A closer look at subglacial glacier cavities and water pressure

A collection of science around subglacial glacier’s, cavities and about water pressure/water flow. Though someone pointed out that most of the items are focused on land based glaciers, rather than on the WAIS which is a marine ice sheet. However, i welcome all contribution in the comment section which helps to better understand marine ice…

Stable Antarctic Permafrost Melting Faster than Expected

University of Texas: July 24, 2013 AUSTIN, Texas — For the first time, scientists have documented an acceleration in the melt rate of permafrost, or ground ice, in a section of Antarctica where the ice had been considered stable. The melt rates are comparable with the Arctic, where accelerated melting of permafrost has become a…

Understanding the long-term carbon-cycle: weathering of rocks – a vitally important carbon-sink

By John Mason / SkepticalScience   above: the processes of the long-term carbon-cycle that this post explores. Graphic: jg. This post delves into the long-term carbon cycle that involves the interactions of the atmosphere with rocks and oceans over many millions of years. Because of its length, I’ve broken it up into bookmarked sections for…

ScienceCasts: The “Sleeping Giant” in Arctic Permafrost

Visit science.nasa.gov/ for breaking science news. Arctic permafrost soils contain more accumulated carbon than all the human fossil-fuel emissions since 1850 combined. Warming Arctic permafrost, poised to release its own gases into the atmosphere, could be the “sleeping giant” of climate change. NASA Finds ‘Amazing’ Levels Of Arctic Methane And CO2, Asks ‘Is a Sleeping Climate Giant Stirring…

Estimating the permafrost-carbon feedback on global warming

A key uncertainty is the fraction of carbon that might be decomposed under anaerobic conditions – resulting potentially in methane emissions to the atmosphere. Given the high warming potential of methane, the overall magnitude of the permafrost-carbon feedback will depend strongly on this fraction. Thawing of permafrost and the associated release of carbon constitutes a…

Soil carbon and climate change: from the Jenkinson effect to the compost-bomb instability

Study: Long-term warming equivalent to 10°C per century could be sufficient to trigger compost-bomb instability in drying organic soils Wiley: First generation climate–carbon cycle models suggest that climate change will suppress carbon accumulation in soils, and could even lead to a net loss of global soil carbon over the next century. These model results are qualitatively…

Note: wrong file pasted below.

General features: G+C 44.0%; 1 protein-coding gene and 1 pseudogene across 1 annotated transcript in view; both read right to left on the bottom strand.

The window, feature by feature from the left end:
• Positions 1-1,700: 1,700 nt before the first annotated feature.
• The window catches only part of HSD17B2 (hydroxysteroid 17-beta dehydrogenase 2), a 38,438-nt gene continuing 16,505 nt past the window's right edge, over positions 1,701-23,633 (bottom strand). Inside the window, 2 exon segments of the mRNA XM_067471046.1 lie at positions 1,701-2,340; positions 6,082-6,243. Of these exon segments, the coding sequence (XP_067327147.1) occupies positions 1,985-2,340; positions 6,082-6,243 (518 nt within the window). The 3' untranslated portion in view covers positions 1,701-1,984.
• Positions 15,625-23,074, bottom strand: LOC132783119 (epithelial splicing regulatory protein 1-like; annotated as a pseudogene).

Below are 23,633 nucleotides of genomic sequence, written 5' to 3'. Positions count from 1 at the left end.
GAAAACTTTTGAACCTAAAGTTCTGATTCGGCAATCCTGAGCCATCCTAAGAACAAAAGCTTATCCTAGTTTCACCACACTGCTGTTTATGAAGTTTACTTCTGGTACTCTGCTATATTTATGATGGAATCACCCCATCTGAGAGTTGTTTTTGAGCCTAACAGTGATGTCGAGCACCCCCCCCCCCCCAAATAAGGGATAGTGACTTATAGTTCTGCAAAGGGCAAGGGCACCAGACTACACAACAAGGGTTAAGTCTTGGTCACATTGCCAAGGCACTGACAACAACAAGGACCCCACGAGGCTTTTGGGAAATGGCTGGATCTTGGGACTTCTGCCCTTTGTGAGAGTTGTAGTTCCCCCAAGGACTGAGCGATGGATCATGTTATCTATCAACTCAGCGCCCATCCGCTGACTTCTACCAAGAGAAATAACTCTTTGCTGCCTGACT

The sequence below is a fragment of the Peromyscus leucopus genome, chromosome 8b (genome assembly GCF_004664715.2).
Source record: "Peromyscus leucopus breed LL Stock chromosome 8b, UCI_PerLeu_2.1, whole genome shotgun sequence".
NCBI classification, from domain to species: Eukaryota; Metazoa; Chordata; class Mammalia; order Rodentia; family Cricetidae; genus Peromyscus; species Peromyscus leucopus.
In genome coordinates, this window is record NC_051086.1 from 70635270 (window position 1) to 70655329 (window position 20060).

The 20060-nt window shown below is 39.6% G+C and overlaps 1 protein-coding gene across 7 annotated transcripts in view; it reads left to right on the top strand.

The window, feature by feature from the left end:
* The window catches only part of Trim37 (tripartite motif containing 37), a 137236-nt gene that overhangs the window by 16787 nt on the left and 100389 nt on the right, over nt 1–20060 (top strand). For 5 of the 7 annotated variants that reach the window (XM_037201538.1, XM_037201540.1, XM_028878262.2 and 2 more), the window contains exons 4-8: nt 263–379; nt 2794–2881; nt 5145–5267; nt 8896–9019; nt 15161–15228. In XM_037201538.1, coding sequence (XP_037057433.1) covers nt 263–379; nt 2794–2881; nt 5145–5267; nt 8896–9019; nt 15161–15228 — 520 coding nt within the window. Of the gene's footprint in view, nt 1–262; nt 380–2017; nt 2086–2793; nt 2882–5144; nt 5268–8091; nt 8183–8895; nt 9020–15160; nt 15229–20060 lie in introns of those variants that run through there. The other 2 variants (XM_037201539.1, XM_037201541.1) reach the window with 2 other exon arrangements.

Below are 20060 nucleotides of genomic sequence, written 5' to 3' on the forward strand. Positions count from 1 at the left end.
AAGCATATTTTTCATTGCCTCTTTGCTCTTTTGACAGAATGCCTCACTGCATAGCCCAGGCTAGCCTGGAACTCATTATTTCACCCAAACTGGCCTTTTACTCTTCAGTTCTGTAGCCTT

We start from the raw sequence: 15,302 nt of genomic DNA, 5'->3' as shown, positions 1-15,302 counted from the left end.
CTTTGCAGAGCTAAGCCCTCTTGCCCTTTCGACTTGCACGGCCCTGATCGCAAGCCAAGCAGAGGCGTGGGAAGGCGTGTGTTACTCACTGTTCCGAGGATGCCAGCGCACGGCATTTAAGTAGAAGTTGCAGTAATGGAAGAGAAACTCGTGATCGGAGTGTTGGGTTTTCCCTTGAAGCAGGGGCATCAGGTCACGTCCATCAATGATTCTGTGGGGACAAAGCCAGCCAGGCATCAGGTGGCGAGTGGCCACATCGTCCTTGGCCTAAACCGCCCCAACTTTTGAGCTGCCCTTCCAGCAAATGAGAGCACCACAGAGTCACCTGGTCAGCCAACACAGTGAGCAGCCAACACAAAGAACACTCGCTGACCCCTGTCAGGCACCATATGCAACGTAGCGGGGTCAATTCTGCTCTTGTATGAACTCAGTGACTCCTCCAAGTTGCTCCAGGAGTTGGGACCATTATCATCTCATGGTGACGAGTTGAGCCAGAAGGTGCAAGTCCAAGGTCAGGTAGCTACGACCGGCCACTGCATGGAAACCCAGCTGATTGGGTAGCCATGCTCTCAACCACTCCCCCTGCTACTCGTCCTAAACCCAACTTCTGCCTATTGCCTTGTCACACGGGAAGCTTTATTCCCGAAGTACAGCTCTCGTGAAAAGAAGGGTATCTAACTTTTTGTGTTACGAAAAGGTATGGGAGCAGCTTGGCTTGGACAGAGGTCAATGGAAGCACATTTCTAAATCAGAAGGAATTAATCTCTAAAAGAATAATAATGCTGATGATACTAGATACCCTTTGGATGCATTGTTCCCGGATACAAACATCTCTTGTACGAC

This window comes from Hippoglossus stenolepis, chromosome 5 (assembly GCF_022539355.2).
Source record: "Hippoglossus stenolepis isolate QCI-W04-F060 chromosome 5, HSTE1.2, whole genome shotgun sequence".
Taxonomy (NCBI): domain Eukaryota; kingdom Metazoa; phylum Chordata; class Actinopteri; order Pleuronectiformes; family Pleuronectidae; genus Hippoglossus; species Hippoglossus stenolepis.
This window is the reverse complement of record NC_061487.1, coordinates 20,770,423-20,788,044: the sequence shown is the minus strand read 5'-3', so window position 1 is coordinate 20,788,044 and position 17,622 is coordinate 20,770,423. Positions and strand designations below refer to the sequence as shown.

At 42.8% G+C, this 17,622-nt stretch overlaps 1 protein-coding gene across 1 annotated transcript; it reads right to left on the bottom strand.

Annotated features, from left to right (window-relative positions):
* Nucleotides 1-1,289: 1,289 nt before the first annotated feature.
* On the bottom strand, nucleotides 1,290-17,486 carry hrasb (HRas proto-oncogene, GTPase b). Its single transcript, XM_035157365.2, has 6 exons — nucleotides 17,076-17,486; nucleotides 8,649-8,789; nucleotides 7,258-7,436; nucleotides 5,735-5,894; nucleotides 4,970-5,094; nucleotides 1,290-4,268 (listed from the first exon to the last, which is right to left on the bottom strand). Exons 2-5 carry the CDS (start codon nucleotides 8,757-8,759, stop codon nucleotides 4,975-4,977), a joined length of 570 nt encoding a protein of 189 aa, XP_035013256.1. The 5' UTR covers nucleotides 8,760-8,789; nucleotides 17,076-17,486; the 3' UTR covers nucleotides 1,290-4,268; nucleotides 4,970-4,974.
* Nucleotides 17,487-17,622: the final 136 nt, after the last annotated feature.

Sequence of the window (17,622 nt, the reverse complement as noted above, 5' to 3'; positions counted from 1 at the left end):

Geologic methane seeps along boundaries of Arctic permafrost thaw and melting glaciers

Release of 14C-depleted methane to the atmosphere from abundant gas seeps concentrated along boundaries of permafrost thaw and receding glaciers in Alaska and Greenland Nature Geoscience (2012) Abstract Methane, a potent greenhouse gas, accumulates in subsurface hydrocarbon reservoirs, such as coal beds and natural gas deposits. In the Arctic, permafrost and glaciers form a ‘cryosphere…

First evidence of under-ice volcanic eruption in Antarctica

The first evidence of a volcanic eruption from beneath Antarctica’s most rapidly changing ice sheet. The volcano on the West Antarctic Ice Sheet erupted 2000 years ago (325BC) and remains active. Using airborne ice-sounding radar, scientists from British Antarctic Survey (BAS) discovered a layer of ash produced by a ‘subglacial’ volcano. It extends across an…

Hidden rift valley discovered beneath West Antarctica reveals new insight into ice loss

EurekAlert British Antarctic Survey Jul 25 2012: Scientists have discovered a one mile deep rift valley hidden beneath the ice in West Antarctica, which they believe is contributing to ice loss from this part of the continent. Experts from the University of Aberdeen and British Antarctic Survey (BAS) made the discovery below Ferrigno Ice Stream,…

How Hot will it Get?

The latest projections about the extent of planetary warming and the dire consequences of our growing carbon imbalance. Series: “Science at the Theater” [Science] A special Earth Day edition of Science at the Theater —”How Hot Will It Get?” — Featuring presentations by Lab climate scientists Bill Collins, Margaret Torn, Michael Wehner, and Jeff Chambers,…

Permafrost: The Tipping Time Bomb

“If we can limit our emissions, then the permafrost region will release less carbon to the atmosphere, there is a curve – it’s not a all or nothing question.” Ben Abbott One of the most feared of climate change “feedbacks” is the potential release of greenhouse gases by melting arctic permafrost soils. New research indicates…